INCENDIES

A Disturbing Humanist Look at War

Content -3
Quality
None Light Moderate Heavy
Language        
Violence        
Sex        
Nudity        

Release Date: April 22, 2011

Starring: Lubna Azabel, Melissa Desormeaux-Poulin, Maxim Gaudette, Remy Girard

Genre: Mystery

Audience: Adults

Rating: R

Runtime: 130 minutes

Address Comments To:

Michael Barker, Tom Bernard and Marcia Bloom, Co-Presidents
Sony Pictures Classics (Sony Pictures Entertainment)
550 Madison Avenue, 8th Floor
New York, NY 10022
Phone: (212) 833-8833; Fax: (212) 833-8844
Web Page: www.sonyclassics.com; Email: Sony_Classics@spe.sony.com

Content:

(HHH, AbAb, C, L, VVV, S, N, M) Very strong humanist worldview with some strong Anti-Christian content mitigated by some light Christian content; four obscenities (including two “f” words), two strong profanities, and three light profanities; brief vbery strong violence includes Lebanese Christians shoot Muslim bus driver in head and then turn guns of Muslim passengers in bus, men pour gasoline and set fire to bus, men shoot little girl dead who was escaping from bus, secular Christian woman assassinates Lebanese Christian leader in revenge, dead boy lying in rubble of a Lebanese street has bloody head wound, screams of another woman in prison are heard by woman in a prison cell, implied rape scene, bloody birth scene, and nurse in another birth scene has a bloody hand on leg of woman giving birth to twins; woman gets pregnant out of wedlock and gives baby up for adoption and there’s an implied rape scene years later, which results in a twin birth; upper male nudity; no alcohol; no smoking; and, .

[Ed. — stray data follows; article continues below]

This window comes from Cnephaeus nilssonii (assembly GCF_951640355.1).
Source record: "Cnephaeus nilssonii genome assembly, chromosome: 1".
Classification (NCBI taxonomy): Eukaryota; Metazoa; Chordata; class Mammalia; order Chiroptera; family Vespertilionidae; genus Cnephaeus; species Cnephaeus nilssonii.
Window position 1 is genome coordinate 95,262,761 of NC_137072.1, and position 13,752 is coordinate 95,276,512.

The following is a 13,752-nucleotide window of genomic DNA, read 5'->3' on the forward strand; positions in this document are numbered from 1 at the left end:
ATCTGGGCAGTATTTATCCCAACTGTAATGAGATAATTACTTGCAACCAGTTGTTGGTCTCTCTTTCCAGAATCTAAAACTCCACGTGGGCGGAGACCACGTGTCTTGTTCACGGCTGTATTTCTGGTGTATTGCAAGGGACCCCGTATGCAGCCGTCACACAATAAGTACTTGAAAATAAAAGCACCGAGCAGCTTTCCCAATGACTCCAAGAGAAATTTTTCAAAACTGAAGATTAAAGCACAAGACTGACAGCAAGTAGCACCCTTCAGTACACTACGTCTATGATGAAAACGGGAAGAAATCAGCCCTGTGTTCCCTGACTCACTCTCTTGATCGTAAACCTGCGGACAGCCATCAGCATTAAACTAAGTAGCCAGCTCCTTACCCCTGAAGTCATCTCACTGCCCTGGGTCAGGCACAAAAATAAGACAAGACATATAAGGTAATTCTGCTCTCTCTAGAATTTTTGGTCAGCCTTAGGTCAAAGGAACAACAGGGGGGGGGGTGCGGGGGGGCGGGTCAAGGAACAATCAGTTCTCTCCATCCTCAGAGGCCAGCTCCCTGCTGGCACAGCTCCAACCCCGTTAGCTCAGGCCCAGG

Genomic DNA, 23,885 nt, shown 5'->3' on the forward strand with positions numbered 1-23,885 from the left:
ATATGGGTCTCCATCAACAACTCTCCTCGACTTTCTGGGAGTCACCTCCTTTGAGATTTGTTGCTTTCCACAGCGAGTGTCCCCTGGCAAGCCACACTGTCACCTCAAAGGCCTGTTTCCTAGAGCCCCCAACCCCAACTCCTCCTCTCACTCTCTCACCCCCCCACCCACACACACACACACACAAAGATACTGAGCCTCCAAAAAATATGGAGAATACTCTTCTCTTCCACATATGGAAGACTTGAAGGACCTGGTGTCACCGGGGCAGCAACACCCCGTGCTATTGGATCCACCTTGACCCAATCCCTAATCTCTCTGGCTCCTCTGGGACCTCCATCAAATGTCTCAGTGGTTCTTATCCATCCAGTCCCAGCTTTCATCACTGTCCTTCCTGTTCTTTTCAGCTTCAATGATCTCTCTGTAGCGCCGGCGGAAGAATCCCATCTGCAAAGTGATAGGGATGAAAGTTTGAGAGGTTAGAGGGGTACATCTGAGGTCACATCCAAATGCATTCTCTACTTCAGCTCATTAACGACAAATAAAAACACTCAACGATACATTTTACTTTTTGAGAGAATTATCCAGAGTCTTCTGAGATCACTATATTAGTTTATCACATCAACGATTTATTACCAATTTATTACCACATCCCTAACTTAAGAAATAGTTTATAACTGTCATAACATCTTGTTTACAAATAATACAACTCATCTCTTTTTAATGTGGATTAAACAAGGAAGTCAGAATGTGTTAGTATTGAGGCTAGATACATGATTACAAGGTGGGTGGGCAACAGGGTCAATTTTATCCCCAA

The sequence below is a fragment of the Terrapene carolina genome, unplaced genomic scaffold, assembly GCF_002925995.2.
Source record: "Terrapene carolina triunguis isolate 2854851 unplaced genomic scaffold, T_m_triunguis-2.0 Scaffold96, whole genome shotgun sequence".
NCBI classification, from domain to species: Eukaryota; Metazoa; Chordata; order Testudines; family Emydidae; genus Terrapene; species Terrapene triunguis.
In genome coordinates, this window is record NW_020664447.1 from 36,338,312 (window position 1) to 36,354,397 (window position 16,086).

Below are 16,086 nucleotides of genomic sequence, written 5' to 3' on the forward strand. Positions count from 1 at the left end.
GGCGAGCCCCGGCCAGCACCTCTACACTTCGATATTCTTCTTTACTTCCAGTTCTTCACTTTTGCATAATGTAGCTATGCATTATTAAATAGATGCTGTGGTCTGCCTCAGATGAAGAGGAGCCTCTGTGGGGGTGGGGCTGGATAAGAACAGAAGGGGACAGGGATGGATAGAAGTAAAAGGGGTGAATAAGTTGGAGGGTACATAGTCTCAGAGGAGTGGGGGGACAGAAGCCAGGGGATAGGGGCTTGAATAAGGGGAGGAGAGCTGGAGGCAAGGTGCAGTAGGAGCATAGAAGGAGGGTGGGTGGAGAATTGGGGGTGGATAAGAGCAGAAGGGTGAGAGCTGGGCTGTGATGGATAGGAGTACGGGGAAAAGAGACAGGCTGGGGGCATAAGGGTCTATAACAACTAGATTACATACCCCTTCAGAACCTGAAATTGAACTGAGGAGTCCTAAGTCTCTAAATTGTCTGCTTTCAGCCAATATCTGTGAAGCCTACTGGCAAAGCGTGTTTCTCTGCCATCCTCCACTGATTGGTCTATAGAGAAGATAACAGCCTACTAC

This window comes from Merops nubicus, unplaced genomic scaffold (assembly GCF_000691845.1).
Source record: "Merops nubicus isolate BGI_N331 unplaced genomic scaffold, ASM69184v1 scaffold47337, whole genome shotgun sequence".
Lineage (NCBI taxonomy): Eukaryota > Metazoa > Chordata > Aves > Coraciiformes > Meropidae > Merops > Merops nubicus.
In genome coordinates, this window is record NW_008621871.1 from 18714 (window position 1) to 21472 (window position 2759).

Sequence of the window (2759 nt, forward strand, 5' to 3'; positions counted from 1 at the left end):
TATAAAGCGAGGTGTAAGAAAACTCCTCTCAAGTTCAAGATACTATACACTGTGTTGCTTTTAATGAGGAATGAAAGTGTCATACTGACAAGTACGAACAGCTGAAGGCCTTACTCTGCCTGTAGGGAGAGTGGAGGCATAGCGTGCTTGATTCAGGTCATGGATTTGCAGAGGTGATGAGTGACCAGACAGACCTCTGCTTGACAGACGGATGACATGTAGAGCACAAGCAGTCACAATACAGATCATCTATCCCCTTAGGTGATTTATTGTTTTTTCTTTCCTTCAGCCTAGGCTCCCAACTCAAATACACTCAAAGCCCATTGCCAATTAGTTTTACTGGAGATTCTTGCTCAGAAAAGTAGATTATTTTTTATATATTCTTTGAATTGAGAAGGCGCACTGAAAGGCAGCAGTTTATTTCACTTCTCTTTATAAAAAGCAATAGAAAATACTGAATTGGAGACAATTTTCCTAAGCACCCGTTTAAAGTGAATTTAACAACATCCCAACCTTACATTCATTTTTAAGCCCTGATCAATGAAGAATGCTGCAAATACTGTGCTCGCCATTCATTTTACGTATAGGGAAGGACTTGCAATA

Summary:

INCENDIES is a French Canadian mystery giving a distasteful humanist critique of the civil war between Christians, Palestinians, Arabs, and Muslims that tore Lebanon apart in the 1970s. Though well made, INCENDIES is too slow and the personal mystery at the core of the movie is rather disgusting, involving rape, incest, and other brutalities.


Review:

INCENDIES is a French Canadian mystery giving a distasteful humanist critique of the civil war between Christians, Palestinians, Arabs, and Muslims that tore Lebanon apart in the 1970s. It has a shocking plot twist at the end, which combines with an Anti-Christian theme placing most of the blame for the civil war on the Christian Phalangists trying to save Lebanon from Palestinian, Arab, Muslim, and left-wing extremists.
The movie opens with a twin sister and brother in Montreal hearing the reading of their recently departed mother’s will. Their mother has two letters, one for the father they never knew and one for the brother they didn’t know they had. The mother writes that she refuses any gravestone until the letters are delivered.
As the sister traces their mother’s roots in Lebanon to find the father, the movie goes back in time to 1969 or 70. At that time, their mother, a Christian in Southern Lebanon, became pregnant by Palestinian refugee. After being tattooed with three dots on his ankle, the baby is sent north to an orphanage. A year or two later, the mother, now in college, tries to track down her son when civil war breaks out in Lebanon.